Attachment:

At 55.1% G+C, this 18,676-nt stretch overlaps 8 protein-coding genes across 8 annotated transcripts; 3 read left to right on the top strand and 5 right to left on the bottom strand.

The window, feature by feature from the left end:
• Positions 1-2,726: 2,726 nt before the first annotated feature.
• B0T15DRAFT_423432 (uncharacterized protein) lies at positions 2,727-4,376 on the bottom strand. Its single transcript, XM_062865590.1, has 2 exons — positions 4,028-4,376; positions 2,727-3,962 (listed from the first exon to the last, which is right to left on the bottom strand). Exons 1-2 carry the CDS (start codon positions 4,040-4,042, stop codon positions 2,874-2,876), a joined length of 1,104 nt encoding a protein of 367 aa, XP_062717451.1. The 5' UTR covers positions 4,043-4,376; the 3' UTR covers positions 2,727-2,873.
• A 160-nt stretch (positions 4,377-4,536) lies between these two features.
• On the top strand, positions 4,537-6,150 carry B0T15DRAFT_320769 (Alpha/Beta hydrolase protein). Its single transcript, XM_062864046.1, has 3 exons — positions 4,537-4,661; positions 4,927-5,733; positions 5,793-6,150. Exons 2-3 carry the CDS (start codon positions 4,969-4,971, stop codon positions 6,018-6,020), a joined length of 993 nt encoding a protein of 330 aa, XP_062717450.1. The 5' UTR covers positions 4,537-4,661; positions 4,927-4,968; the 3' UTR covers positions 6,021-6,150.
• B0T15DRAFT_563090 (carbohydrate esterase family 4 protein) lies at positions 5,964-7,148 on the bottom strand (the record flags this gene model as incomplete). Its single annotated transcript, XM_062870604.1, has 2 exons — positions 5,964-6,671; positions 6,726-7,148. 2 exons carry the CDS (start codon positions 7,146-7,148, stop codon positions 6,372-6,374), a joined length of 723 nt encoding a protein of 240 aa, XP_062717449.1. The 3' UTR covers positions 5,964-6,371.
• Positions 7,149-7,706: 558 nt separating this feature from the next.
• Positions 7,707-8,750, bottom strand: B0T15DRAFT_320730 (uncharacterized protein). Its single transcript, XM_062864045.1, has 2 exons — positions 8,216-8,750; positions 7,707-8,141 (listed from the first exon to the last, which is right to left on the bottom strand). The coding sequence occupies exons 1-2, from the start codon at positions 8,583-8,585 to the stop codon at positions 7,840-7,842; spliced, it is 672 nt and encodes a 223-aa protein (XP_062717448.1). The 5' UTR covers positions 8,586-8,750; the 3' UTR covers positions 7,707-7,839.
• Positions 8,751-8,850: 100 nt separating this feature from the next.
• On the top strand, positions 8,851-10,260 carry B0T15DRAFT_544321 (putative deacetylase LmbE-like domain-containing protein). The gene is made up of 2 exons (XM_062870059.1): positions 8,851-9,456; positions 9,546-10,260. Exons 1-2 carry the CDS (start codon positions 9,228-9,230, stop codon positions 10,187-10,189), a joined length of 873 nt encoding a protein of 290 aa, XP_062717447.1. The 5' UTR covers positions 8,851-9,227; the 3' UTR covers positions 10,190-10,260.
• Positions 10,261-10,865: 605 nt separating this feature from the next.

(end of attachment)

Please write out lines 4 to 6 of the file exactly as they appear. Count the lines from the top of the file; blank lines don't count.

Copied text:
• B0T15DRAFT_423432 (uncharacterized protein) lies at positions 2,727-4,376 on the bottom strand. Its single transcript, XM_062865590.1, has 2 exons — positions 4,028-4,376; positions 2,727-3,962 (listed from the first exon to the last, which is right to left on the bottom strand). Exons 1-2 carry the CDS (start codon positions 4,040-4,042, stop codon positions 2,874-2,876), a joined length of 1,104 nt encoding a protein of 367 aa, XP_062717451.1. The 5' UTR covers positions 4,043-4,376; the 3' UTR covers positions 2,727-2,873.
• A 160-nt stretch (positions 4,377-4,536) lies between these two features.
• On the top strand, positions 4,537-6,150 carry B0T15DRAFT_320769 (Alpha/Beta hydrolase protein). Its single transcript, XM_062864046.1, has 3 exons — positions 4,537-4,661; positions 4,927-5,733; positions 5,793-6,150. Exons 2-3 carry the CDS (start codon positions 4,969-4,971, stop codon positions 6,018-6,020), a joined length of 993 nt encoding a protein of 330 aa, XP_062717450.1. The 5' UTR covers positions 4,537-4,661; positions 4,927-4,968; the 3' UTR covers positions 6,021-6,150.